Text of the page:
Currently, the BentProp Project communicates primarily with the following Department of Defense agencies: the DPAA – Defense POW/MIA Accounting Agency, the Navy Heritage and Historical Center (NHHC), the Marine Corps Historical Center (MCHC) and the Air Force Historical Research Agency (AFHRA). We also communicate with the Department of State, including the US Ambassador to the Republic of Palau. We are regular visitors to the National Archives and Records Administration (NARA). In essence, we interact with all agencies appropriate for ensuring successful missions.

NOTE: Outside the United States, we also have a BentProp colleague in Japan who assists us in obtaining information available from Japanese WWII archives in the Tokyo area. We also periodically interact with the Japanese Embassy and Taiwanese Embassy in Palau. Palau’s Belau Museum and Etpison Museum have assisted us on many matters related to local history and culture.

The following sites are US government sites which provide a lot of information, such as listed below, and are FREE:

In order to understand the history of WWII in Palau and all available events documented concerning each MIA, BentProp Project team members routinely conduct specific research for archived military documents and records. The National Archives & Records Administration (NARA) is an amazingly rich and helpful resource(the NARA staff are very helpful) but just one of the facilities that BentProp uses to research documents, photos, videos and maps. Many MIA families have similarly located specific information concerning their family members.

BentProp Project also conducts research at various archival facilities:

  •   (NARA)
    •   Archives I is in Washington DC
    •   Archives II is in College Park, MD
    •   National Personnel Records Center (NPRC), St. Louis, MO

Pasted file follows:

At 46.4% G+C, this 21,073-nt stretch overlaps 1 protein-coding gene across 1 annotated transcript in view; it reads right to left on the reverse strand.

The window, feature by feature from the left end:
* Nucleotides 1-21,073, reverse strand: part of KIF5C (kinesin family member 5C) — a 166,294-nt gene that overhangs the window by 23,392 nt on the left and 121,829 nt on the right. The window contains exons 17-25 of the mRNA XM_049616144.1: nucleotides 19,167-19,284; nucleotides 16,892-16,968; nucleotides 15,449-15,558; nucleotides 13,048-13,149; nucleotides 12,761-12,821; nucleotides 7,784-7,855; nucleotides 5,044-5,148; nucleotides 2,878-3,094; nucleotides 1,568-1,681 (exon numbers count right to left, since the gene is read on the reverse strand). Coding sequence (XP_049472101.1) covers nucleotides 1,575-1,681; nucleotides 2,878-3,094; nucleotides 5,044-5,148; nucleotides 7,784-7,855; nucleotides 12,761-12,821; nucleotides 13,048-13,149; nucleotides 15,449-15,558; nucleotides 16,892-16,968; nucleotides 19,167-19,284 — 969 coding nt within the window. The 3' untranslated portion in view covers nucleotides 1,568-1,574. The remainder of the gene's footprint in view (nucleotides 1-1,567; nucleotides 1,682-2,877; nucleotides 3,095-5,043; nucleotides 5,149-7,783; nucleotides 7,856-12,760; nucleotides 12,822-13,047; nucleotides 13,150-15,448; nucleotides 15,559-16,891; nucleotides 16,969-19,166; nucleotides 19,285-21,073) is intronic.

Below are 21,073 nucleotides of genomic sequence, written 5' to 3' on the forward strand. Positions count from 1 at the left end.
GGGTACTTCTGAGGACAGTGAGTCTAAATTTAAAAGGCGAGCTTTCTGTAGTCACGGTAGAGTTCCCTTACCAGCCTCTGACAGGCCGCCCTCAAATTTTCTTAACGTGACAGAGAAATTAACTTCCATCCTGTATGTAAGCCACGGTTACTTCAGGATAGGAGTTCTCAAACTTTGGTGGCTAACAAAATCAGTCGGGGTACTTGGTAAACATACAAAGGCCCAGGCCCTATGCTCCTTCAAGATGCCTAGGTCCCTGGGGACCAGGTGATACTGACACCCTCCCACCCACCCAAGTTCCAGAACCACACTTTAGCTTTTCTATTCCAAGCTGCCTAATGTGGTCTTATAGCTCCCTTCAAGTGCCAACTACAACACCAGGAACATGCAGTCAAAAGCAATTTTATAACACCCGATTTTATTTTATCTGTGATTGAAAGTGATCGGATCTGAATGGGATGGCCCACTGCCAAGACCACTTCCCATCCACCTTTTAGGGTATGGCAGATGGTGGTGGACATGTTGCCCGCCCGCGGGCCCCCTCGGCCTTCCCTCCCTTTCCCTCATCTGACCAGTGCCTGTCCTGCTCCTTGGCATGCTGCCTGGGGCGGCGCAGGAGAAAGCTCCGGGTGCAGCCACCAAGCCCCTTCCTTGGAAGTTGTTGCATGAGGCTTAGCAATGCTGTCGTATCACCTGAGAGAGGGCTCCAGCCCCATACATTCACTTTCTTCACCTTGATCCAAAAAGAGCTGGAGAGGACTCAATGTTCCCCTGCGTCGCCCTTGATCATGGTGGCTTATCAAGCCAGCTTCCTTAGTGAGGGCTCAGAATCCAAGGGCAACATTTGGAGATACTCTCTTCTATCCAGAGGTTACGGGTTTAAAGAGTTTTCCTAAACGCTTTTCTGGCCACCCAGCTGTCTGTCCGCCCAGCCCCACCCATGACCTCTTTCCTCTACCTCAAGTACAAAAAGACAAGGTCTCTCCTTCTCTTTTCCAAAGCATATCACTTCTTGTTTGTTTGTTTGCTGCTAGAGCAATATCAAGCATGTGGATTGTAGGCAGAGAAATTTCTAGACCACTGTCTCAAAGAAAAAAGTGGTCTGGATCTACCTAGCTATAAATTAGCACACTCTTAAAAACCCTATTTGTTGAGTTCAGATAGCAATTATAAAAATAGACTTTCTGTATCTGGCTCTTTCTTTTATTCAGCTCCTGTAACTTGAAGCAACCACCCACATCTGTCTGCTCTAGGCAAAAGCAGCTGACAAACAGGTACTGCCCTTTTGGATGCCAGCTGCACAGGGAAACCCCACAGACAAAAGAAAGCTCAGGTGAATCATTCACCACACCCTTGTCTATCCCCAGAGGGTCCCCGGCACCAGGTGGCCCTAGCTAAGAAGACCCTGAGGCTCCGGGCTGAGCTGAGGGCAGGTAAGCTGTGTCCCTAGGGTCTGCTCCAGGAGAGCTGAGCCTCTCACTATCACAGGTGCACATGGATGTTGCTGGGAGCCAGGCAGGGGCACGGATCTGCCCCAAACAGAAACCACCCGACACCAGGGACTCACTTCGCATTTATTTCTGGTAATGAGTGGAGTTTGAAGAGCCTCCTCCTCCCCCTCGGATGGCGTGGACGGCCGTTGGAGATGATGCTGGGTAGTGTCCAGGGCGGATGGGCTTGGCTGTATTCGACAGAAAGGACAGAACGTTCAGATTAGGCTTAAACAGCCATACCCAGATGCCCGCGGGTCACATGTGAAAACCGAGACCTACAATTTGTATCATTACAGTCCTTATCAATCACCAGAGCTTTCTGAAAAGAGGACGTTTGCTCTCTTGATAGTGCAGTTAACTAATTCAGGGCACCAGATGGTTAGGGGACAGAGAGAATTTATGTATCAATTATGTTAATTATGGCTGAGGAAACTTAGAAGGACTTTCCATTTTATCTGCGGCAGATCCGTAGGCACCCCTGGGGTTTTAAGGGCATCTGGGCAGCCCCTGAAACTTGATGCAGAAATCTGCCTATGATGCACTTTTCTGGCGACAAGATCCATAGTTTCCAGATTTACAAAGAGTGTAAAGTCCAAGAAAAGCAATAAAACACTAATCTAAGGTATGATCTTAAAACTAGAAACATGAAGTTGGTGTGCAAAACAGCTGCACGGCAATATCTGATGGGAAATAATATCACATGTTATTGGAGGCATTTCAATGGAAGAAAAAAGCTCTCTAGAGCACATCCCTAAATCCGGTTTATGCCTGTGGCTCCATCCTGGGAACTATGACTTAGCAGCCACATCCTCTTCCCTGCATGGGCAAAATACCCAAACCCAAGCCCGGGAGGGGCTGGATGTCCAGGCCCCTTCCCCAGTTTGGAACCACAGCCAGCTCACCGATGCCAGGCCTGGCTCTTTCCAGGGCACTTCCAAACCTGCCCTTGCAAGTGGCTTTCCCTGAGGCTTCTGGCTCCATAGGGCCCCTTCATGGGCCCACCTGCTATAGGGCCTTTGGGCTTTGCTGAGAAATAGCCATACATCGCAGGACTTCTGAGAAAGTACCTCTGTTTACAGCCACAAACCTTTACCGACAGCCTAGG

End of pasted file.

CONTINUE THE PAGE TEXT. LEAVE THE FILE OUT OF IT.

•   Other Archives are throughout US at Presidential Libraries, etc. (see archives.gov for locations)
  •   Museum Archives:
    •   Air and Space Museum, DC
    •   Navy Museum, Pensacola, FL
    •   Bishop Museum, Honolulu, HI
  •   Military History Centers
    •  USMC (Quantico, VA)
    •  US Army (DC)
    •  US Navy Heritage and History Center (DC, Navy Yard)
    •  US Air Force Historical Research Agency (Maxwell AFB, ALA)

Overseas holdings in country of origin are also available. In the Pacific, Japan and Australia have extensive and varying archival data from WWII. Similar archives of varying size and access exist in many countries around the world.

Counting Japanese and American planes, the BentProp Project estimates 300-400 aircraft were lost within the Palau area. We have to date located and identified at least 30 American aircraft and 30 Japanese aircraft crash sites.

In order to provide background for MIA and POW searches by the BentProp Project, as well as documentation of our results, the BentProp Project has conducted by necessity a long-standing effort to catalogue aircraft losses in our areas of interest. Although our primary focus has always been on the MIAs and POWs, not aircraft, such research has been critical to determine what may possibly be found. Such cataloguing is an imperfect science. For example, After Action Reports (AARs) written by surviving air crews, who were also under attack, can be (and have been proven by us to be) quite inaccurate tin their observations as where aircraft actually were seen crashing and how many parachutes were seen (e.g., different surviving aircrews reporting different numbers of parachutes opening).For another example, when we find aircraft debris fields, we thoroughly document the sites but we typically do not attempt to “reassemble” the aircraft like an aviation archeologist might (we also do no salvage or restoration as these are all protected archeological and historical sites). So, we have found isolated debris fields containing the extremes from an entire aircraft to only a single recognizable part of an aircraft; we have also found complete aircraft debris fields spread over square miles in the jungle or ocean and some sites which appear to be more than one aircraft. In addition, post-war salvage operations removed several readily located aircraft but no records have been located as to which ones or where. All such permutations are possible and we have examples of each. Our focus at a crash site is to use these debris fields to search at least for the identity of the aircraft and obvious/superficial evidence of American human remains so as to provide sufficient evidence to DPAA for them to consider initiating recovery operations. If we find evidence supporting a site as associated with MIAs, we halt work and initiate our notification process. Importantly, we leave all aspects of recovery operations to DPAA. Nonetheless we do our homework as best we can, based on what we find, which for some sites has taken many years to unravel.